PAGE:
Solving Odd-Fair Parity Games

Authors Irmak Sağlam, Anne-Kathrin Schmuck

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Irmak Sağlam
  • Max Planck Institute for Software Systems (MPI-SWS), Kaiserslautern, Germany
Anne-Kathrin Schmuck
  • Max Planck Institute for Software Systems (MPI-SWS), Kaiserslautern, Germany


We are grateful for the immense support provided by Munko Tsyrempilon for the experimental validation.

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Irmak Sağlam and Anne-Kathrin Schmuck. Solving Odd-Fair Parity Games. In 43rd IARCS Annual Conference on Foundations of Software Technology and Theoretical Computer Science (FSTTCS 2023). Leibniz International Proceedings in Informatics (LIPIcs), Volume 284, pp. 34:1-34:24, Schloss Dagstuhl – Leibniz-Zentrum für Informatik (2023)


This paper discusses the problem of efficiently solving parity games where player Odd has to obey an additional strong transition fairness constraint on its vertices - given that a player Odd vertex v is visited infinitely often, a particular subset of the outgoing edges (called live edges) of v has to be taken infinitely often. Such games, which we call Odd-fair parity games, naturally arise from abstractions of cyber-physical systems for planning and control. In this paper, we present a new Zielonka-type algorithm for solving Odd-fair parity games. This algorithm not only shares the same worst-case time complexity as Zielonka’s algorithm for (normal) parity games but also preserves the algorithmic advantage Zielonka’s algorithm possesses over other parity solvers with exponential time complexity. We additionally introduce a formalization of Odd player winning strategies in such games, which were unexplored previous to this work. This formalization serves dual purposes: firstly, it enables us to prove our Zielonka-type algorithm; secondly, it stands as a noteworthy contribution in its own right, augmenting our understanding of additional fairness assumptions in two-player games.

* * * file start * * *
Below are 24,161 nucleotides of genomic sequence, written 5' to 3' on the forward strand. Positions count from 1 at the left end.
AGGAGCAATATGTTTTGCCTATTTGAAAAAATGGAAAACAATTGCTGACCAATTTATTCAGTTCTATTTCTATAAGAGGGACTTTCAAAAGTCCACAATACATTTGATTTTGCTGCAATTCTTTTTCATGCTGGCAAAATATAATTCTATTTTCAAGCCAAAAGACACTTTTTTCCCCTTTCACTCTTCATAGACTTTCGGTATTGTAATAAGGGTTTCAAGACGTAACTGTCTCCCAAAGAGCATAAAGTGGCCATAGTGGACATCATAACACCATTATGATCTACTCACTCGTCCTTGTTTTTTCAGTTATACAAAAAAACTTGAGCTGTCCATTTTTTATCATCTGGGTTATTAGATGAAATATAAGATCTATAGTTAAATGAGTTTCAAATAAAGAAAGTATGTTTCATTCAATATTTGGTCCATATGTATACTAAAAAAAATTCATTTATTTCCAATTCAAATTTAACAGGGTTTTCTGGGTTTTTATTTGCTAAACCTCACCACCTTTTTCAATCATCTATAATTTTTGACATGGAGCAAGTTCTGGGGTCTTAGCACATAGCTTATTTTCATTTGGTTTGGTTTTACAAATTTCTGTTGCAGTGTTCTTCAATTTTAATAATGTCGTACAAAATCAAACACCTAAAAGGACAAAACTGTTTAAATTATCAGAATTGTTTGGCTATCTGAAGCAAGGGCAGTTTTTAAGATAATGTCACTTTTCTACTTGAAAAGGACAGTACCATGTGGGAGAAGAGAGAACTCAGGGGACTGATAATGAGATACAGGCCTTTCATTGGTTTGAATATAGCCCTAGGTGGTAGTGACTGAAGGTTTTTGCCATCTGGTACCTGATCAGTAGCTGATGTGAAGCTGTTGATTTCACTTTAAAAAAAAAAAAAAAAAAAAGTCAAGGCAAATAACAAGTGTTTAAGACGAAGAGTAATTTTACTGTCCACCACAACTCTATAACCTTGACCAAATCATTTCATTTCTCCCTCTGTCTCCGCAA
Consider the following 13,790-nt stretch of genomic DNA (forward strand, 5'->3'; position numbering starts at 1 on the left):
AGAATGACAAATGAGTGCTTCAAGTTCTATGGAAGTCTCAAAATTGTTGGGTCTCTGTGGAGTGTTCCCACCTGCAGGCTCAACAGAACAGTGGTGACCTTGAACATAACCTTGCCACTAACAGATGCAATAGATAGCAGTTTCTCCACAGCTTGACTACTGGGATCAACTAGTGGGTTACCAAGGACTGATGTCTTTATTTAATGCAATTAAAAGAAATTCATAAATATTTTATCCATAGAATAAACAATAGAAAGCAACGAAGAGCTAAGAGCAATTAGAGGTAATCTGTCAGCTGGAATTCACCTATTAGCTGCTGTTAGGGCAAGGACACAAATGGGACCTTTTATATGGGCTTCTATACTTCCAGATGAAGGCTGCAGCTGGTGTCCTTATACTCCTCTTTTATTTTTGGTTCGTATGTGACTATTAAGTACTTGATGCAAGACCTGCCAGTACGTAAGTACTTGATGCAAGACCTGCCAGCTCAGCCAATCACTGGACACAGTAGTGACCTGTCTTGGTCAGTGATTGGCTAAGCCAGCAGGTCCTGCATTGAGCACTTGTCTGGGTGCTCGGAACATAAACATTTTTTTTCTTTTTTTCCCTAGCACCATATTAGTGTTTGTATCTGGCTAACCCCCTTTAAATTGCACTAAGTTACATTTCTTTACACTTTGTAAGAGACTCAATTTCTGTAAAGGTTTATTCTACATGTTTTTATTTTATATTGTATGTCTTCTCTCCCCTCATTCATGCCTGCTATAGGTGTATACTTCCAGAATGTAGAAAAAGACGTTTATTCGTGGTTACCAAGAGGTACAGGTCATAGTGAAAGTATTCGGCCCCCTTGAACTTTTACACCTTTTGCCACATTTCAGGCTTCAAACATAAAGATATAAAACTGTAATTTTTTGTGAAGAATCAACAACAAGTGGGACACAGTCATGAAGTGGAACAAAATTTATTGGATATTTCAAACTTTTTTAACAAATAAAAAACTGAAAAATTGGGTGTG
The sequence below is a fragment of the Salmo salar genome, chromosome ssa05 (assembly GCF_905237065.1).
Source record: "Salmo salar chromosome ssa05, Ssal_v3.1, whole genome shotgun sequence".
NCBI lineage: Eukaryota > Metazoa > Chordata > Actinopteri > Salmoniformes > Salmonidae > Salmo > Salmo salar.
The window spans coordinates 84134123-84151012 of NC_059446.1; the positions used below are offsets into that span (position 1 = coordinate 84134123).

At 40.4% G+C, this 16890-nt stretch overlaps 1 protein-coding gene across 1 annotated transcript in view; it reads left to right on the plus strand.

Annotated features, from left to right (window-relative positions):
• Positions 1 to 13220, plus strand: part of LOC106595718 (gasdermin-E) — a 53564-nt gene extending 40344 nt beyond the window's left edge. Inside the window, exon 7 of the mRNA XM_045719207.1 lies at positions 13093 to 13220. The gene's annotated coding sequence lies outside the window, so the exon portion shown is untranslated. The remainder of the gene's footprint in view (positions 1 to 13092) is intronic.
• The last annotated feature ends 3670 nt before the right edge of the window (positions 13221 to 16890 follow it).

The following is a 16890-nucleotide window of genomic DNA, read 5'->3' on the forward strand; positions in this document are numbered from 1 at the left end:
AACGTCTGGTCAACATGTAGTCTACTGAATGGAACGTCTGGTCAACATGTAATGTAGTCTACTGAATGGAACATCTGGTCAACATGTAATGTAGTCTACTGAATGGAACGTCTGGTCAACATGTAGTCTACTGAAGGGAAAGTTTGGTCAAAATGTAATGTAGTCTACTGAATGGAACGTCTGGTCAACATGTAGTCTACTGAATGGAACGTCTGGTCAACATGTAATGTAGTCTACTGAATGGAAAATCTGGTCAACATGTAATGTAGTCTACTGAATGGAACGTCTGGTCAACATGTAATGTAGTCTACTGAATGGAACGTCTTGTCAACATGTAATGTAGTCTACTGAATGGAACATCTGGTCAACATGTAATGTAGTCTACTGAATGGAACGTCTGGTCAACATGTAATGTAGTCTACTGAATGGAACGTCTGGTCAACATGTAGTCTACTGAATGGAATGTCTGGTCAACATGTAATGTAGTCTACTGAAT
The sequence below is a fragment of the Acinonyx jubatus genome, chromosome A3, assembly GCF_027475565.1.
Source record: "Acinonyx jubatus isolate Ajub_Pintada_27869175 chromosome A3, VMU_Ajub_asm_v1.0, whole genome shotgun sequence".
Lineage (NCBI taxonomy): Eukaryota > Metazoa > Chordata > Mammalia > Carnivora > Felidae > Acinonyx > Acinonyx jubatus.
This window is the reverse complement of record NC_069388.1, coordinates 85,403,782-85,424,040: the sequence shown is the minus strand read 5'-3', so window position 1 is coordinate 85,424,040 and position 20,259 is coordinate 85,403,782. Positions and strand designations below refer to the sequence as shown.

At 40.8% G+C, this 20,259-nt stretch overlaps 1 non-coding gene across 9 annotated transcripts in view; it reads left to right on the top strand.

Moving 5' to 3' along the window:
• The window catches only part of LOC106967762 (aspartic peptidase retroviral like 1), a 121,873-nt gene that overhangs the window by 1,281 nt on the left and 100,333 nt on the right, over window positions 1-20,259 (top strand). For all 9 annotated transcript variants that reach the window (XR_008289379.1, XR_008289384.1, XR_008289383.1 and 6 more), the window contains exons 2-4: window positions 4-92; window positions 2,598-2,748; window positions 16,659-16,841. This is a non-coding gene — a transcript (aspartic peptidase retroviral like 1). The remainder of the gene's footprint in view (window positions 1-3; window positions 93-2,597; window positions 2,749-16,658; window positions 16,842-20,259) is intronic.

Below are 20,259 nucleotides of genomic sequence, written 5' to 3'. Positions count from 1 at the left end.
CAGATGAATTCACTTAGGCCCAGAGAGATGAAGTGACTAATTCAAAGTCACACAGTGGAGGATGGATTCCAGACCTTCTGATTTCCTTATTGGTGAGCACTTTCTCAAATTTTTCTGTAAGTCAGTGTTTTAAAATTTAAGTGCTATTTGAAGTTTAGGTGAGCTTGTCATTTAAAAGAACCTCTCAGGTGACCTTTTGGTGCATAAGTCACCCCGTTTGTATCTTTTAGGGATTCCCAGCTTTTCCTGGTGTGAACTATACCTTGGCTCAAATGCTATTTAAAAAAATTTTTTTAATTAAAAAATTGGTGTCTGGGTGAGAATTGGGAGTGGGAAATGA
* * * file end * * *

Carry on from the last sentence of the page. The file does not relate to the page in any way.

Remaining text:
Subject Classification

ACM Subject Classification
  • Theory of computation → Solution concepts in game theory
  • parity games
  • strong transition fairness
  • algorithmic game theory


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